For the 108 million people who live in a rental home or apartment, Aug. 1 was a grim milestone. It marked the first time rent was due after much of the nation’s economic response to the coronavirus had expired.
The lapse of expanded unemployment benefits and federal, state and local eviction moratoriums is forcing lawmakers to figure out how to extend those protections. It has also left experts resorting to natural disaster metaphors (“avalanche,” “tsunami”) to describe the scale of potential evictions.
Unlike the U.S. economy, which was enjoying the longest expansion on record, housing — specifically rental housing — was troubled before the virus hit, with problems going back decades. A little under four million evictions are filed each year, one in four tenant households spends about half its pretax income on rent, and each night some 200,000 people sleep in their cars, on streets or under bridges.
Those were the statistics in good times. Now, with unemployment above 10 percent and projected to stay there through at least next year, tens of millions of households could be at risk of eviction in the coming months. Even if only a fraction of those evictions actually take place, it would still be several times the current pace and the biggest disruption in rental housing in decades.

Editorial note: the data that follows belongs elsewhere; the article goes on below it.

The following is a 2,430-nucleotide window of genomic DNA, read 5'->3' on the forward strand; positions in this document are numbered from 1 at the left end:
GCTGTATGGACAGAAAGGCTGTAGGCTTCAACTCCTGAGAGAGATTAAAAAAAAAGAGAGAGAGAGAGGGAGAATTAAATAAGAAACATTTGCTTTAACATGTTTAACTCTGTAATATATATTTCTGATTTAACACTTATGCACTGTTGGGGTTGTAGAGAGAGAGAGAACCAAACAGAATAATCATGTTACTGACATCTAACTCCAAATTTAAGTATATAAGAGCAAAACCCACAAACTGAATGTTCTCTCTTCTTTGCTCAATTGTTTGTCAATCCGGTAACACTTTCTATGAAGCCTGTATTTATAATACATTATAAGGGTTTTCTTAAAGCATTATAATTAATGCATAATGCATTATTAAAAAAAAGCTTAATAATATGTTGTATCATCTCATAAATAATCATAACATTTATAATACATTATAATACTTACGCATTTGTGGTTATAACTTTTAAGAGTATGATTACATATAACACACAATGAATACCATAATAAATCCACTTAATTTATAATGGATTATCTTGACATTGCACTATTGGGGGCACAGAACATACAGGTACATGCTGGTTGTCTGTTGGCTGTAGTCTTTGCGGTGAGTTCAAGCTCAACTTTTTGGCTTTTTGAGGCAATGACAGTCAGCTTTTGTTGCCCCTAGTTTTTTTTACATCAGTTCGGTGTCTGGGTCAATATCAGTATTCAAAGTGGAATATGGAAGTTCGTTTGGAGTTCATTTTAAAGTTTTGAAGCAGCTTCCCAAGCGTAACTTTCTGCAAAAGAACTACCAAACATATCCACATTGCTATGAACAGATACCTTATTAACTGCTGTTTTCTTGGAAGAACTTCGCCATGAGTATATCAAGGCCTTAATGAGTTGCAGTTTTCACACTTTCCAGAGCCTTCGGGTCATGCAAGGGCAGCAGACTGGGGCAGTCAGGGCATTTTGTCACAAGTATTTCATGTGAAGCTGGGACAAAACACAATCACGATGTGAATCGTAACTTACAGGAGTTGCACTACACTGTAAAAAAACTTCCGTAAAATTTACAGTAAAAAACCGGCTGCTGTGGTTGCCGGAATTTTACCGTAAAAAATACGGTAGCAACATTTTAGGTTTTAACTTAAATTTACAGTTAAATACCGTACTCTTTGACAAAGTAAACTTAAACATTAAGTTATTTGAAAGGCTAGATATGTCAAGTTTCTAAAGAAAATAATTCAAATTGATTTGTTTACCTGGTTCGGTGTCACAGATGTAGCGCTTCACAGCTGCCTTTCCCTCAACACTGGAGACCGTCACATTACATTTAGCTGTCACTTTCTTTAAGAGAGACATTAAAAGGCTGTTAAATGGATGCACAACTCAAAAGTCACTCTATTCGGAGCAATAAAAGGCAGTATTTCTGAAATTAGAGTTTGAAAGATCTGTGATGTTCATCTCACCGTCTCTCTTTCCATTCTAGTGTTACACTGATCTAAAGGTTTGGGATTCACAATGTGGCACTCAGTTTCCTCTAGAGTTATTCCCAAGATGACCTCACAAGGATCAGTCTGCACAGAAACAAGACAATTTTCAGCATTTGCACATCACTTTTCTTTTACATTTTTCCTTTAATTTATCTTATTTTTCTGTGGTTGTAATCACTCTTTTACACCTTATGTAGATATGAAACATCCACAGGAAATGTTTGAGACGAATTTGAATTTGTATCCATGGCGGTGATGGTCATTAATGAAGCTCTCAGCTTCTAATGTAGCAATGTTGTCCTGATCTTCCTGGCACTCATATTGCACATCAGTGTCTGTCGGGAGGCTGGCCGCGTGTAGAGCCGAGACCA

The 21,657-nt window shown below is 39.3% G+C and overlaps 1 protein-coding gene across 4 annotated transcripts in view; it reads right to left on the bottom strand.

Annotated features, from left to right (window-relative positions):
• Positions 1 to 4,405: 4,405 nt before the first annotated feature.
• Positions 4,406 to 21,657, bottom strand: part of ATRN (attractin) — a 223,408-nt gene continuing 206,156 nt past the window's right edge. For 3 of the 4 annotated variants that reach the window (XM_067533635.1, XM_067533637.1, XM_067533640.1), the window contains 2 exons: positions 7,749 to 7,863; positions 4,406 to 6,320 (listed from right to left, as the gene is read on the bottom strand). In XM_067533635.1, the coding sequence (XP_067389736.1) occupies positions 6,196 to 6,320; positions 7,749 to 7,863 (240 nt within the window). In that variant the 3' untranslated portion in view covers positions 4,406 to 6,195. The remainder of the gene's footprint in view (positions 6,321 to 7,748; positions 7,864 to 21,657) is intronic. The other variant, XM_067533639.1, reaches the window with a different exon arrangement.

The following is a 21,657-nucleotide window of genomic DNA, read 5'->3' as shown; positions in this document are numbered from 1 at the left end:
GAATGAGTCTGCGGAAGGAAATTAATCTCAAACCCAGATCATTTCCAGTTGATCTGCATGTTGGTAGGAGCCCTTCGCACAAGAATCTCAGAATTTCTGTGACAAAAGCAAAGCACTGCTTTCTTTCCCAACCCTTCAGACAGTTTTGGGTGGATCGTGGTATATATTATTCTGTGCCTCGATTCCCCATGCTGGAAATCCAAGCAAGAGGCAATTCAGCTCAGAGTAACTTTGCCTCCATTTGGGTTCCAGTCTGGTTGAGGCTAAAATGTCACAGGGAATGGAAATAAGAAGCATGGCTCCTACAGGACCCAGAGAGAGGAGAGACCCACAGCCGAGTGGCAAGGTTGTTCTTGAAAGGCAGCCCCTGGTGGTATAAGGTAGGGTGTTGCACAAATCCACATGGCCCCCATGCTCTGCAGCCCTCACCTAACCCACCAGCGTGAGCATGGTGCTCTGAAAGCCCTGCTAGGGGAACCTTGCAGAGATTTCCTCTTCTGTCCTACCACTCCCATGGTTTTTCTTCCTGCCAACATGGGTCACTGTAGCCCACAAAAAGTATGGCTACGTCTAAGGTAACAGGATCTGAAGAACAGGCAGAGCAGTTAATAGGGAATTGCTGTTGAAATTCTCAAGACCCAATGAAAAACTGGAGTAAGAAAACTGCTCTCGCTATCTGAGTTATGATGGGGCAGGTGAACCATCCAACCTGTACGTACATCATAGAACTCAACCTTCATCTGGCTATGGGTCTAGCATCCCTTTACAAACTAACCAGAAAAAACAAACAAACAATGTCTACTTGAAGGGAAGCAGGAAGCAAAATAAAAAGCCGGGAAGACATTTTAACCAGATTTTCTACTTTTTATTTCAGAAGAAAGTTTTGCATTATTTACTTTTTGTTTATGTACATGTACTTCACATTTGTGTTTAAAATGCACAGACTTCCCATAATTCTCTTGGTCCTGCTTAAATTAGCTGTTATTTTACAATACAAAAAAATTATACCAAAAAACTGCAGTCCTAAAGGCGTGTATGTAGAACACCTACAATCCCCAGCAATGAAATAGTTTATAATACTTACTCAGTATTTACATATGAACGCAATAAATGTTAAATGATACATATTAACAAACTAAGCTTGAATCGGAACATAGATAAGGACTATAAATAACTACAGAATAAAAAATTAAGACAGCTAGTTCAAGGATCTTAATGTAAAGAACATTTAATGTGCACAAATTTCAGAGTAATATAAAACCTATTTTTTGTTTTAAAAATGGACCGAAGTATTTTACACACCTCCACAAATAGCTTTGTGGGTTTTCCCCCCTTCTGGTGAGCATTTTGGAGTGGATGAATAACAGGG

Whatever the final tally, it is increasingly clear that if the Great Recession was personified by empty subdivisions and foreclosed homeowners, the enduring symbol of coronavirus, with its disproportionate impact on hourly workers, is likely to be a laid-off tenant struggling to keep an overcrowded apartment.
“The United States is on the brink of an eviction crisis of unprecedented magnitude,” said Emily A. Benfer, a professor at Wake Forest University School of Law.
That is, of course, a projection — and so far, government efforts to hold back a wave of displacement have been effective. About two-thirds of the workers eligible for extended unemployment protections could make more than they did when they were employed, allowing tens of millions of tenants to shelter in place while paying their monthly bills.
Renters who didn’t receive unemployment pay were largely covered by the various eviction moratoriums that, while not relieving their debts, had at least granted them a reprieve. The federal moratorium alone, passed as part of the CARES Act in March, covered between 28.1 percent and 45.6 percent of rental units.
On Friday, after talks between the Trump administration and Democrats effectively stalled, President Trump threatened to bypass Congress to extend the moratorium.
The moratoriums were supposed to be emergency measures to give tenants some relief until the virus subsided and the economy returned to health.